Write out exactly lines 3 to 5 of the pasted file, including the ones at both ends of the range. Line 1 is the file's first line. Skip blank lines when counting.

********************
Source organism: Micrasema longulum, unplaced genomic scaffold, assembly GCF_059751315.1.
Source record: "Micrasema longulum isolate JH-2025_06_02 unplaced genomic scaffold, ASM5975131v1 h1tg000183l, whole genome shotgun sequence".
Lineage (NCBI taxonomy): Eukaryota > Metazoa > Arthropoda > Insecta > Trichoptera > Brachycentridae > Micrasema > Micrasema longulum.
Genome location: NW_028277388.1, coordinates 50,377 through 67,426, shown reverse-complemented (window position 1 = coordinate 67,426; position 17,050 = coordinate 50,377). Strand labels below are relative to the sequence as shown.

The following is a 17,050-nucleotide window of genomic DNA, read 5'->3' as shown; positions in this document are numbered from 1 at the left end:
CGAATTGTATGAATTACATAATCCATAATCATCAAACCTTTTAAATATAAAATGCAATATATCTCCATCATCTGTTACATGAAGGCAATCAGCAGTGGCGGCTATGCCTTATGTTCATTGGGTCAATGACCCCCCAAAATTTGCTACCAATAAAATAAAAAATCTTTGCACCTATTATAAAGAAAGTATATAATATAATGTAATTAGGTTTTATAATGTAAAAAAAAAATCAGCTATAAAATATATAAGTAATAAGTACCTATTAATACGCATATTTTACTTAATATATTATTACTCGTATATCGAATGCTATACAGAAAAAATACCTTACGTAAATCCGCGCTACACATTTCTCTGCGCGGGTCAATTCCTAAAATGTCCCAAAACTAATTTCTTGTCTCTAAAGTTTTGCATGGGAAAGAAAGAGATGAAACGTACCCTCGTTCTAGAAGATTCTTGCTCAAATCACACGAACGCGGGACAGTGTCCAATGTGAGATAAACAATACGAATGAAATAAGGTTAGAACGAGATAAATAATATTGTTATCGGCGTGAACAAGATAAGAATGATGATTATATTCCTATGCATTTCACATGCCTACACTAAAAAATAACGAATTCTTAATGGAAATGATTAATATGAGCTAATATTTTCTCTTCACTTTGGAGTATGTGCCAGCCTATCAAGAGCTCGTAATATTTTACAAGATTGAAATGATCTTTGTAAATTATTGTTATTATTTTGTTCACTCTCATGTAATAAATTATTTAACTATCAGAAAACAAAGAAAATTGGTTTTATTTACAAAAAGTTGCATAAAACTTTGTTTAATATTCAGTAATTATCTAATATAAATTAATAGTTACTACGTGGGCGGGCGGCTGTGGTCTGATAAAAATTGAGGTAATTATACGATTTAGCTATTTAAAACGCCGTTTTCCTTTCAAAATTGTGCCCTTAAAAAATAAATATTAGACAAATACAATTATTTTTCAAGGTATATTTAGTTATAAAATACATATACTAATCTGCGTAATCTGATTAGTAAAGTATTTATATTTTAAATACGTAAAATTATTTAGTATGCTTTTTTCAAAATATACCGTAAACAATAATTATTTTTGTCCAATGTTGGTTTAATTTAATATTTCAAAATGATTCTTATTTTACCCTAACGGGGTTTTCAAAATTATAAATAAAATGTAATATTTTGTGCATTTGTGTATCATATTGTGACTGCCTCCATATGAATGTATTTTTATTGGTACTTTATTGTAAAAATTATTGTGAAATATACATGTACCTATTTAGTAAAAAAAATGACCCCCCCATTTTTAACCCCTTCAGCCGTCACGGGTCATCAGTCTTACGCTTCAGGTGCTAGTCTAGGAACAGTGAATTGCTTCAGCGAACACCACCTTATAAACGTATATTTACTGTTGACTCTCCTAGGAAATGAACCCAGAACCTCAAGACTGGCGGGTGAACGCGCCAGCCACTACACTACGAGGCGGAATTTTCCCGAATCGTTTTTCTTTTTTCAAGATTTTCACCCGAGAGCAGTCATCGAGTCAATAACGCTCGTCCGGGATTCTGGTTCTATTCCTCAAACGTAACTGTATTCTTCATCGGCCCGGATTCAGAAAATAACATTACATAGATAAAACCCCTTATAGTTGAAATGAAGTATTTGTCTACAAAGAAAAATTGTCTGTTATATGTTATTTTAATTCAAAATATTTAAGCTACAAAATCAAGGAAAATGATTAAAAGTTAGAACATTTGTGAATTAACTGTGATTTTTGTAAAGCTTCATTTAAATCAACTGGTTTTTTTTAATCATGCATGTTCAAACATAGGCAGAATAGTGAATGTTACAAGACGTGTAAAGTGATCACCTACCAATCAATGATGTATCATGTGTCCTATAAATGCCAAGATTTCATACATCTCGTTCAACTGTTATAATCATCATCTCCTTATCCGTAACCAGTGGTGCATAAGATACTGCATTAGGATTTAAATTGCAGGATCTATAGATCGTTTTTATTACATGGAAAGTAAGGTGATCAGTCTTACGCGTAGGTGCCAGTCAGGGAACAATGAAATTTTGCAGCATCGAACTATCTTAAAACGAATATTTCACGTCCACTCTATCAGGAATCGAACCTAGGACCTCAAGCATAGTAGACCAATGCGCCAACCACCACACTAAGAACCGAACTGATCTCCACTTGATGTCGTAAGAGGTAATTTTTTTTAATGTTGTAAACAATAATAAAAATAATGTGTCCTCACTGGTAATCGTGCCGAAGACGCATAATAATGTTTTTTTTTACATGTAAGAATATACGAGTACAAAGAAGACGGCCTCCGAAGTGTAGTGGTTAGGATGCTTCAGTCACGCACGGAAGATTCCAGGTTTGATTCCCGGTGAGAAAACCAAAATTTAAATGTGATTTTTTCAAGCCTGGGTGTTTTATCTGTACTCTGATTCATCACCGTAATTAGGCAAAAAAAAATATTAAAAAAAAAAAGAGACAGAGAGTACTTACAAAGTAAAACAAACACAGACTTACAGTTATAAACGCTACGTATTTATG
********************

Lineage (NCBI taxonomy): Eukaryota > Metazoa > Arthropoda > Insecta > Trichoptera > Brachycentridae > Micrasema > Micrasema longulum.
Genome location: NW_028277388.1, coordinates 50,377 through 67,426, shown reverse-complemented (window position 1 = coordinate 67,426; position 17,050 = coordinate 50,377). Strand labels below are relative to the sequence as shown.

The following is a 17,050-nucleotide window of genomic DNA, read 5'->3' as shown; positions in this document are numbered from 1 at the left end: